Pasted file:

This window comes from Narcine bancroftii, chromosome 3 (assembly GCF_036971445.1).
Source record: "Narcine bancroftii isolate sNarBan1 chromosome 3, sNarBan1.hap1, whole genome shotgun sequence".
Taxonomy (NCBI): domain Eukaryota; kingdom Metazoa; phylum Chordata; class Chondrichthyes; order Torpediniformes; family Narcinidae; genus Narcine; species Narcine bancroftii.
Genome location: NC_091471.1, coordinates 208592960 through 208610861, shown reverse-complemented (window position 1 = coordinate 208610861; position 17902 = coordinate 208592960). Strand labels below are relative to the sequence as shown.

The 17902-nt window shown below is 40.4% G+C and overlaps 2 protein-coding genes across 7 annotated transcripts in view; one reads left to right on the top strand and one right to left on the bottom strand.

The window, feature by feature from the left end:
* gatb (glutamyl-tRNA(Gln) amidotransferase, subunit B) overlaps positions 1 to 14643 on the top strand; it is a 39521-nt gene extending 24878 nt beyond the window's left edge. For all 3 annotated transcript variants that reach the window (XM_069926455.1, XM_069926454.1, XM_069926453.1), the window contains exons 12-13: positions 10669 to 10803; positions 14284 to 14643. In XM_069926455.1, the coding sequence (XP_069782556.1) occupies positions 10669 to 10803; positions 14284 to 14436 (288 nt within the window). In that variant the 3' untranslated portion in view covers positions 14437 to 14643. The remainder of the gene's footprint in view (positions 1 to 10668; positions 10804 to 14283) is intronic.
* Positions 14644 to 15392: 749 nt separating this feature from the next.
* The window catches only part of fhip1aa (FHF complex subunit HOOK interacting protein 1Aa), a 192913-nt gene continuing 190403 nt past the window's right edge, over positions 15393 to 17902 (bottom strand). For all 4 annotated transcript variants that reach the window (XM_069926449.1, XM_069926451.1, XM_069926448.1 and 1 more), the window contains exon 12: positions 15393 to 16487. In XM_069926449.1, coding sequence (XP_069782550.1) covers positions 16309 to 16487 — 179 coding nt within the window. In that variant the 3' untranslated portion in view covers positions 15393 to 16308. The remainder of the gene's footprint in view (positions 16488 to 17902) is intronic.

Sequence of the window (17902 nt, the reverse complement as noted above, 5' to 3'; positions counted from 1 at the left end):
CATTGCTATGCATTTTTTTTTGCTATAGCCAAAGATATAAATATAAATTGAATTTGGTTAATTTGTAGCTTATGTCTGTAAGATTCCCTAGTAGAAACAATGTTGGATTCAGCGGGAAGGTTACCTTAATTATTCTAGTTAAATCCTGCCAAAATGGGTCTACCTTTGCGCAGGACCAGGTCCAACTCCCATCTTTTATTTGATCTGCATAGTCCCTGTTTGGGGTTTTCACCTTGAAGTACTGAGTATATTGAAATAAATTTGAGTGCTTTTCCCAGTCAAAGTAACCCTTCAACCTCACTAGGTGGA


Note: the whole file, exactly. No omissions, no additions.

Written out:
This window comes from Narcine bancroftii, chromosome 3 (assembly GCF_036971445.1).
Source record: "Narcine bancroftii isolate sNarBan1 chromosome 3, sNarBan1.hap1, whole genome shotgun sequence".
Taxonomy (NCBI): domain Eukaryota; kingdom Metazoa; phylum Chordata; class Chondrichthyes; order Torpediniformes; family Narcinidae; genus Narcine; species Narcine bancroftii.
Genome location: NC_091471.1, coordinates 208592960 through 208610861, shown reverse-complemented (window position 1 = coordinate 208610861; position 17902 = coordinate 208592960). Strand labels below are relative to the sequence as shown.

The 17902-nt window shown below is 40.4% G+C and overlaps 2 protein-coding genes across 7 annotated transcripts in view; one reads left to right on the top strand and one right to left on the bottom strand.

The window, feature by feature from the left end:
* gatb (glutamyl-tRNA(Gln) amidotransferase, subunit B) overlaps positions 1 to 14643 on the top strand; it is a 39521-nt gene extending 24878 nt beyond the window's left edge. For all 3 annotated transcript variants that reach the window (XM_069926455.1, XM_069926454.1, XM_069926453.1), the window contains exons 12-13: positions 10669 to 10803; positions 14284 to 14643. In XM_069926455.1, the coding sequence (XP_069782556.1) occupies positions 10669 to 10803; positions 14284 to 14436 (288 nt within the window). In that variant the 3' untranslated portion in view covers positions 14437 to 14643. The remainder of the gene's footprint in view (positions 1 to 10668; positions 10804 to 14283) is intronic.
* Positions 14644 to 15392: 749 nt separating this feature from the next.
* The window catches only part of fhip1aa (FHF complex subunit HOOK interacting protein 1Aa), a 192913-nt gene continuing 190403 nt past the window's right edge, over positions 15393 to 17902 (bottom strand). For all 4 annotated transcript variants that reach the window (XM_069926449.1, XM_069926451.1, XM_069926448.1 and 1 more), the window contains exon 12: positions 15393 to 16487. In XM_069926449.1, coding sequence (XP_069782550.1) covers positions 16309 to 16487 — 179 coding nt within the window. In that variant the 3' untranslated portion in view covers positions 15393 to 16308. The remainder of the gene's footprint in view (positions 16488 to 17902) is intronic.

Sequence of the window (17902 nt, the reverse complement as noted above, 5' to 3'; positions counted from 1 at the left end):
CATTGCTATGCATTTTTTTTTGCTATAGCCAAAGATATAAATATAAATTGAATTTGGTTAATTTGTAGCTTATGTCTGTAAGATTCCCTAGTAGAAACAATGTTGGATTCAGCGGGAAGGTTACCTTAATTATTCTAGTTAAATCCTGCCAAAATGGGTCTACCTTTGCGCAGGACCAGGTCCAACTCCCATCTTTTATTTGATCTGCATAGTCCCTGTTTGGGGTTTTCACCTTGAAGTACTGAGTATATTGAAATAAATTTGAGTGCTTTTCCCAGTCAAAGTAACCCTTCAACCTCACTAGGTGGA